BD Wong sounds a bit twitterpated as he fiddles with his headset. “We just finished our final rehearsal just before I called you,” he says, a hint of nervousness in his voice.
Wong has reason to feel nervous. November 10, he takes one of the biggest risks of his career as he steps into the role of director on a new production of The Great Leap at the esteemed Pasadena Playhouse. The play tells the story of a Chiense-American teenager who goes with an American college team to China to play in a “friendship game,” and of two coaches, one American, one Chinese who share a coplicated past. Together, they reflect on their lives and careers, as well as battle for the soul of the young player who wants to embrace his heritage and become a superstar.
Of course, audiences will know Wong from his long career as an actor, appearing on shows like Gotham and Law & Order: SVU as well as in the Jurassic Park film series. He also recently won glowing reviews for his own performance in two different productions of The Great Leap. Though he’s thrived in front of the camera, his greatest role may still be one of his earliest: as the cross-dresser Song Lilang in the original production of M. Butterfly on Broadway. Wong took home a Tony, Drama Desk, World Theatre, Outer Critics and Clarence Derwent Award for his performance–the only time in history an actor has won all five major theatrical awards for a single performance. Throughout his career, Wong has lived as an out gay man, marrying his husband Richert Schnorr in 2015, and raising his son Jackson, now age 19.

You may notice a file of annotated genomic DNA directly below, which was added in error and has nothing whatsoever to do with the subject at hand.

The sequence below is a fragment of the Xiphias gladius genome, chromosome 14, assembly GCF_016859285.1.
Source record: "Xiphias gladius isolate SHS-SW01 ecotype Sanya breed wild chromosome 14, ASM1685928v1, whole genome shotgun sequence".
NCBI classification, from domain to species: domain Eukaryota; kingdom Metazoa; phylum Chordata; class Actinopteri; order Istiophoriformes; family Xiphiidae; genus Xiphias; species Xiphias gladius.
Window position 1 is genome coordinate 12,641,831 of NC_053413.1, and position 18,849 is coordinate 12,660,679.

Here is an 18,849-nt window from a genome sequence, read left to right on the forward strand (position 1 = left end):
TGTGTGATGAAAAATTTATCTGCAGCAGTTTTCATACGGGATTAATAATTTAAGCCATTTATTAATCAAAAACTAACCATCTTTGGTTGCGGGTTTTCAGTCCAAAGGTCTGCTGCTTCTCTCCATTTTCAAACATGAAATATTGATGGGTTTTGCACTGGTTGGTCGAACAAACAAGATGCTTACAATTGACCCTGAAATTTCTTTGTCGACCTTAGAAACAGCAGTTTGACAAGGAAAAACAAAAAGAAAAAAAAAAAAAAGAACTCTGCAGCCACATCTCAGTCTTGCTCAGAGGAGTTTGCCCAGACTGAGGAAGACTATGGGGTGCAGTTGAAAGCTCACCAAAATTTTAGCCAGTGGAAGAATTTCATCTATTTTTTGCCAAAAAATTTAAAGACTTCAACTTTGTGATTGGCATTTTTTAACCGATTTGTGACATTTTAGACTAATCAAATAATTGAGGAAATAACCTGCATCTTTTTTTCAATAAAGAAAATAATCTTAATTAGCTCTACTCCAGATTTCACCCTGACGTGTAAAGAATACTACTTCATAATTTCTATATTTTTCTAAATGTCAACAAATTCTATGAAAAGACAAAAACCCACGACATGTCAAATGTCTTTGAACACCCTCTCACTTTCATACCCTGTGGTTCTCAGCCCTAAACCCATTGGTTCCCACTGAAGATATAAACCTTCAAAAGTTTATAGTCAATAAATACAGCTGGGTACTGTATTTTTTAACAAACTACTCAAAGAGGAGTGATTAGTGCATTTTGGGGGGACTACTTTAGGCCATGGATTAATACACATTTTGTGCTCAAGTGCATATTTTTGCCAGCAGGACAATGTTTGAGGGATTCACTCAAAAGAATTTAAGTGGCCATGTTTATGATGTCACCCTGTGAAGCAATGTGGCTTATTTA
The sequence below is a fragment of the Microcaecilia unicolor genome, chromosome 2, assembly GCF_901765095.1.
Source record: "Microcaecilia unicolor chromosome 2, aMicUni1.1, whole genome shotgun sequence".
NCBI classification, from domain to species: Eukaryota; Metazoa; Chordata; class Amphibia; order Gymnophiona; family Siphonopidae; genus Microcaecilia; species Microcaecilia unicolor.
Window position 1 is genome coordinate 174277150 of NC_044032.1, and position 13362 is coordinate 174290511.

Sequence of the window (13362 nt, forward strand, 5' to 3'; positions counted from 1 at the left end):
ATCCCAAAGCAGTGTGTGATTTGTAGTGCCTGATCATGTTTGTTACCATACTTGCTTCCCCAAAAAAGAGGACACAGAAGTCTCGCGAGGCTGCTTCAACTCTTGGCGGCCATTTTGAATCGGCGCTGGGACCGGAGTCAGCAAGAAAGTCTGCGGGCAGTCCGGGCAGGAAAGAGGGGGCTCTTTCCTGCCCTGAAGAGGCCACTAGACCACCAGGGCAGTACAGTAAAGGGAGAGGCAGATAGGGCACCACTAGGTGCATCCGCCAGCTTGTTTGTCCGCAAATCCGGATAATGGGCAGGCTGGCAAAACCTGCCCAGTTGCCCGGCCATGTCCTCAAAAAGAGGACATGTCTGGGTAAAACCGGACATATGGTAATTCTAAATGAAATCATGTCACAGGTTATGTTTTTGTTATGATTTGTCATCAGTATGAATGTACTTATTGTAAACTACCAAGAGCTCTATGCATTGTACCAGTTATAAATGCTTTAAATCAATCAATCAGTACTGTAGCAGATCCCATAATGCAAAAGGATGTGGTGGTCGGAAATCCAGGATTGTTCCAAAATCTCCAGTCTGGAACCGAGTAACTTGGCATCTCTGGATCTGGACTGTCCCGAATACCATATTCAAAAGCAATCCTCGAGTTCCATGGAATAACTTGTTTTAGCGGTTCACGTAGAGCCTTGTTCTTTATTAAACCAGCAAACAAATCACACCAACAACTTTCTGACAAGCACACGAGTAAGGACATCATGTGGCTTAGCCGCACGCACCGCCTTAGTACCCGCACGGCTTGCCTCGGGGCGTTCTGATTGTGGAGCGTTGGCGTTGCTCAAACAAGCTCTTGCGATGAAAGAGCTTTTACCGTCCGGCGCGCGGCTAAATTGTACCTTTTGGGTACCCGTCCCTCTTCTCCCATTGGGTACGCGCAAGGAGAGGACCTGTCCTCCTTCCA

Queerty managed to grab some time with Wong–with and without his headset–to chat about The Great Leap, life as an out-actor, limitations of the industry, and transitioning to directing. The Great Leap runs November 10-December 1 at the Pasadena Playhouse.
So, just off the bat, the play takes place in 1971 and 1989. I’m sure those dates are very deliberate: Nixon went to China around 1971, and 1989 saw the Tiananmen Square riots, which were a major turning point in the Westernization of China.